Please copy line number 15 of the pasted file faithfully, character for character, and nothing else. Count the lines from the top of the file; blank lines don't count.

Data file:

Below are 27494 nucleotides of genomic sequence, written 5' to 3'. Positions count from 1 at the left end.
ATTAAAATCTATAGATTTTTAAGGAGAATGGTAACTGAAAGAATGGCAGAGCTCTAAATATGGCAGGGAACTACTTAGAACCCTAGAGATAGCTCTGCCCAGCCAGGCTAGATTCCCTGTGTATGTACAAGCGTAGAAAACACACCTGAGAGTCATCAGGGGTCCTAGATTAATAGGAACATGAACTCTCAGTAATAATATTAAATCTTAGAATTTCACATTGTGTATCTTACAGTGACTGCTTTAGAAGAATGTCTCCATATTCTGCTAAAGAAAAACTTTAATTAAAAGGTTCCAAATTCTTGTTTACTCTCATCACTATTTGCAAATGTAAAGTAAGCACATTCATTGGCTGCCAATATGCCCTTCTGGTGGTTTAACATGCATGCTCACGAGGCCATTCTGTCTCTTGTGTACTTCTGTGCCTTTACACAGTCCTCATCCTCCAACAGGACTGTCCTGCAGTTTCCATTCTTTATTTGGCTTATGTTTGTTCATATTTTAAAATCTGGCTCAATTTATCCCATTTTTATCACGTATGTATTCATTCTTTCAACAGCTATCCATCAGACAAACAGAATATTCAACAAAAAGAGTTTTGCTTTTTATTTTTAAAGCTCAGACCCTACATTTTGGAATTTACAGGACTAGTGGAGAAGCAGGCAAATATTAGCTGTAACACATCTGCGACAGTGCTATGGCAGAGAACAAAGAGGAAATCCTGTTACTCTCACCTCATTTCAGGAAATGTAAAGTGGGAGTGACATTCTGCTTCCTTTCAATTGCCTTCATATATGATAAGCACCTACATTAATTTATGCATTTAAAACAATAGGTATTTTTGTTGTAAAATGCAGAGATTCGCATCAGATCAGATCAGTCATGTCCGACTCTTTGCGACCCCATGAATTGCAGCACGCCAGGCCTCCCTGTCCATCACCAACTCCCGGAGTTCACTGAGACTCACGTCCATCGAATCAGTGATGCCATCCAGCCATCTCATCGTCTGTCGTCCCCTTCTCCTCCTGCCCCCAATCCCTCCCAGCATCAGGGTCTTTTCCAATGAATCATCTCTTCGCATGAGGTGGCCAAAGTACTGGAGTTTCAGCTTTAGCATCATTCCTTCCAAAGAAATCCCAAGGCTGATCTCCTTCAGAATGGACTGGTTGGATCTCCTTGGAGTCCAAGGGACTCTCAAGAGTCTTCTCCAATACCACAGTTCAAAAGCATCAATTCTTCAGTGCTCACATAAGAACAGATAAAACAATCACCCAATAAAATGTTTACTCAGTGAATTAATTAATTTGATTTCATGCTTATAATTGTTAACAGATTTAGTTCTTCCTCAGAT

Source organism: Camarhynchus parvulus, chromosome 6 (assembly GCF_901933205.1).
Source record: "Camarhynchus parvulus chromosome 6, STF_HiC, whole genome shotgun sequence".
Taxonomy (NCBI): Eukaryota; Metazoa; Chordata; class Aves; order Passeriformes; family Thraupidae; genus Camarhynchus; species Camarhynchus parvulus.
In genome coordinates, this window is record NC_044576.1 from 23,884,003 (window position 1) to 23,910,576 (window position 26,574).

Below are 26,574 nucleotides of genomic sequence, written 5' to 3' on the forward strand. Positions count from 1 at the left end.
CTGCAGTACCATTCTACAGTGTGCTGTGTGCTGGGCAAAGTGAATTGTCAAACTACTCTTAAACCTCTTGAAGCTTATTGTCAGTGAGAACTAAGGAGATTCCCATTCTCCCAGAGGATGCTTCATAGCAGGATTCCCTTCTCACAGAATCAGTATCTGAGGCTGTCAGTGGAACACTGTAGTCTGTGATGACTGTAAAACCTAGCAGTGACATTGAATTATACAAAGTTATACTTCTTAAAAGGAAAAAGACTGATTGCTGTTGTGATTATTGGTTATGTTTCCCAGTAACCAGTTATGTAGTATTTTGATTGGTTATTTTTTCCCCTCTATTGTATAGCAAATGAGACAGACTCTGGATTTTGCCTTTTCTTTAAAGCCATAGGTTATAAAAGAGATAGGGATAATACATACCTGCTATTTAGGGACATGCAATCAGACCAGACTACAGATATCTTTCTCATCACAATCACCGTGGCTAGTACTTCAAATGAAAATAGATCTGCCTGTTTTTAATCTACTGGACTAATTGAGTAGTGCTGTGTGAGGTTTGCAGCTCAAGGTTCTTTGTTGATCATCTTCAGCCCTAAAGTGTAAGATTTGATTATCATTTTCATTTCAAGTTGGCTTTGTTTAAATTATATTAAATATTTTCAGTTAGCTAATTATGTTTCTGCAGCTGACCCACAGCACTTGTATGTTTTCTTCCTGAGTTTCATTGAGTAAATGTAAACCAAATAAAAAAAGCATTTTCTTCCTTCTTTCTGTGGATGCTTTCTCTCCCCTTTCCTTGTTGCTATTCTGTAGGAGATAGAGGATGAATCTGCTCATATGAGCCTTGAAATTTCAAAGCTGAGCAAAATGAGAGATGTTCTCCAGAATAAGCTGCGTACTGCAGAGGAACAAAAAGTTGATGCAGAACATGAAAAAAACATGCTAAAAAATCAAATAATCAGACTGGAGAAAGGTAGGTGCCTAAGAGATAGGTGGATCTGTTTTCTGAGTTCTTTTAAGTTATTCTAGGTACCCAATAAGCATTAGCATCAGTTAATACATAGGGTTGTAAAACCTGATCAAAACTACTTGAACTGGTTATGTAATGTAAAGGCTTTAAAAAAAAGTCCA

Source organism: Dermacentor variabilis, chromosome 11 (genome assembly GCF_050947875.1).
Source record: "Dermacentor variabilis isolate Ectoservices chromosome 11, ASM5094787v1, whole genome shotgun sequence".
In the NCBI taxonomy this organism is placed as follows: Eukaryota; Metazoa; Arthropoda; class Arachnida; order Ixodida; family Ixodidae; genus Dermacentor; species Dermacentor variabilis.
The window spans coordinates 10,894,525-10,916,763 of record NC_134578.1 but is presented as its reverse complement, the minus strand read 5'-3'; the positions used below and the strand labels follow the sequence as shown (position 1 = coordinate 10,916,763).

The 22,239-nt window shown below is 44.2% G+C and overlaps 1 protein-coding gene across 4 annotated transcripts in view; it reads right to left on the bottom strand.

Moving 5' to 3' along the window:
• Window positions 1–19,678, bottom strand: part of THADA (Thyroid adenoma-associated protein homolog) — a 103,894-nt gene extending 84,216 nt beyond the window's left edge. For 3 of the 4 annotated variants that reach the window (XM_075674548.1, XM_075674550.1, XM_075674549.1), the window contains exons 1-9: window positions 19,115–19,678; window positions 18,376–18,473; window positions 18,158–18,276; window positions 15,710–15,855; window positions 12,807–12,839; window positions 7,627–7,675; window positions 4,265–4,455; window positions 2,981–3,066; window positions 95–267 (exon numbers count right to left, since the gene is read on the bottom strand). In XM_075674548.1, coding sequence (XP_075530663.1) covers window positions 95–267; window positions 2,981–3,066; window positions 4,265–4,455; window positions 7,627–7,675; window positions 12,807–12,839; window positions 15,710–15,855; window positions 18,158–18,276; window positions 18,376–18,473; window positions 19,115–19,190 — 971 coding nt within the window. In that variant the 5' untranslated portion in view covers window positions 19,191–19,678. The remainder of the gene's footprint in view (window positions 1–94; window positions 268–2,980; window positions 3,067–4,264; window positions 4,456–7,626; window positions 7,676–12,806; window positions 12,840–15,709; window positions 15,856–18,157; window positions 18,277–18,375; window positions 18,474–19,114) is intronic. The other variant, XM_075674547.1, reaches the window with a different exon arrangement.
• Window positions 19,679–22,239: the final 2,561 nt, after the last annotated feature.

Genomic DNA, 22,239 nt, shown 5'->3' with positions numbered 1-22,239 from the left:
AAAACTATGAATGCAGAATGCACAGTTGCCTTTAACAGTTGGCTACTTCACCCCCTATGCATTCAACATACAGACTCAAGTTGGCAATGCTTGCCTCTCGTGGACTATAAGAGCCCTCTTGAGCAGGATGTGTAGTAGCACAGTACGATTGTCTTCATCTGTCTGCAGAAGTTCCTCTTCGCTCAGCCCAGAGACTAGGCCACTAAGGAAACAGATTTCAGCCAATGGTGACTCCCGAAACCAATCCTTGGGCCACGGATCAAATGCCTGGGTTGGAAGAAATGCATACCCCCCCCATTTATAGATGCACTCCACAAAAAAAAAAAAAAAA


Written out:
• Window positions 1–19,678, bottom strand: part of THADA (Thyroid adenoma-associated protein homolog) — a 103,894-nt gene extending 84,216 nt beyond the window's left edge. For 3 of the 4 annotated variants that reach the window (XM_075674548.1, XM_075674550.1, XM_075674549.1), the window contains exons 1-9: window positions 19,115–19,678; window positions 18,376–18,473; window positions 18,158–18,276; window positions 15,710–15,855; window positions 12,807–12,839; window positions 7,627–7,675; window positions 4,265–4,455; window positions 2,981–3,066; window positions 95–267 (exon numbers count right to left, since the gene is read on the bottom strand). In XM_075674548.1, coding sequence (XP_075530663.1) covers window positions 95–267; window positions 2,981–3,066; window positions 4,265–4,455; window positions 7,627–7,675; window positions 12,807–12,839; window positions 15,710–15,855; window positions 18,158–18,276; window positions 18,376–18,473; window positions 19,115–19,190 — 971 coding nt within the window. In that variant the 5' untranslated portion in view covers window positions 19,191–19,678. The remainder of the gene's footprint in view (window positions 1–94; window positions 268–2,980; window positions 3,067–4,264; window positions 4,456–7,626; window positions 7,676–12,806; window positions 12,840–15,709; window positions 15,856–18,157; window positions 18,277–18,375; window positions 18,474–19,114) is intronic. The other variant, XM_075674547.1, reaches the window with a different exon arrangement.